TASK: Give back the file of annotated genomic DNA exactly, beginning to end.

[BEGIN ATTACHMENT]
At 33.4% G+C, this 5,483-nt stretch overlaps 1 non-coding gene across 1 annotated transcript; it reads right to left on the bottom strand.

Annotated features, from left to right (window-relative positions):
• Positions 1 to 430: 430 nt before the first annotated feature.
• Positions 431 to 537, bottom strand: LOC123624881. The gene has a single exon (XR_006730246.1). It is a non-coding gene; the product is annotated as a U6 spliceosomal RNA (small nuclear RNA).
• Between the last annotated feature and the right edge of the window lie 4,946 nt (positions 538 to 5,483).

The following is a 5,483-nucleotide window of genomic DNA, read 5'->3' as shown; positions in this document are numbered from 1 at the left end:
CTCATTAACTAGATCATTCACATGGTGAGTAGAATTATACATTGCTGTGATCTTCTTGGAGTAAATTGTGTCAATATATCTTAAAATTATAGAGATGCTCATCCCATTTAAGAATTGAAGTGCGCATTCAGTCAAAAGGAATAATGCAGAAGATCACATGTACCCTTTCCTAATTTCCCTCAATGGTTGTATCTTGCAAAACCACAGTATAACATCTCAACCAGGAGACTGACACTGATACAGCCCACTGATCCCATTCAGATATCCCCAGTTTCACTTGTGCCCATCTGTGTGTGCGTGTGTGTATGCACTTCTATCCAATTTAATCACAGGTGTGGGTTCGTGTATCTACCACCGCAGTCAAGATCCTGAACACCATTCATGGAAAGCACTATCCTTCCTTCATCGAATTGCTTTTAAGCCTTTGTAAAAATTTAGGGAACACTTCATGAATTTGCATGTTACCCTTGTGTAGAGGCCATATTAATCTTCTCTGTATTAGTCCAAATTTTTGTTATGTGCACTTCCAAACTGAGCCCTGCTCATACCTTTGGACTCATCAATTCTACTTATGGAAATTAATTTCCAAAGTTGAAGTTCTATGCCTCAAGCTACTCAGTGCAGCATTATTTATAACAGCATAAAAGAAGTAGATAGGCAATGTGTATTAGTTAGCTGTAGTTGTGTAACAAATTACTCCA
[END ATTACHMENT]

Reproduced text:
At 33.4% G+C, this 5,483-nt stretch overlaps 1 non-coding gene across 1 annotated transcript; it reads right to left on the bottom strand.

Annotated features, from left to right (window-relative positions):
• Positions 1 to 430: 430 nt before the first annotated feature.
• Positions 431 to 537, bottom strand: LOC123624881. The gene has a single exon (XR_006730246.1). It is a non-coding gene; the product is annotated as a U6 spliceosomal RNA (small nuclear RNA).
• Between the last annotated feature and the right edge of the window lie 4,946 nt (positions 538 to 5,483).

The following is a 5,483-nucleotide window of genomic DNA, read 5'->3' as shown; positions in this document are numbered from 1 at the left end:
CTCATTAACTAGATCATTCACATGGTGAGTAGAATTATACATTGCTGTGATCTTCTTGGAGTAAATTGTGTCAATATATCTTAAAATTATAGAGATGCTCATCCCATTTAAGAATTGAAGTGCGCATTCAGTCAAAAGGAATAATGCAGAAGATCACATGTACCCTTTCCTAATTTCCCTCAATGGTTGTATCTTGCAAAACCACAGTATAACATCTCAACCAGGAGACTGACACTGATACAGCCCACTGATCCCATTCAGATATCCCCAGTTTCACTTGTGCCCATCTGTGTGTGCGTGTGTGTATGCACTTCTATCCAATTTAATCACAGGTGTGGGTTCGTGTATCTACCACCGCAGTCAAGATCCTGAACACCATTCATGGAAAGCACTATCCTTCCTTCATCGAATTGCTTTTAAGCCTTTGTAAAAATTTAGGGAACACTTCATGAATTTGCATGTTACCCTTGTGTAGAGGCCATATTAATCTTCTCTGTATTAGTCCAAATTTTTGTTATGTGCACTTCCAAACTGAGCCCTGCTCATACCTTTGGACTCATCAATTCTACTTATGGAAATTAATTTCCAAAGTTGAAGTTCTATGCCTCAAGCTACTCAGTGCAGCATTATTTATAACAGCATAAAAGAAGTAGATAGGCAATGTGTATTAGTTAGCTGTAGTTGTGTAACAAATTACTCCA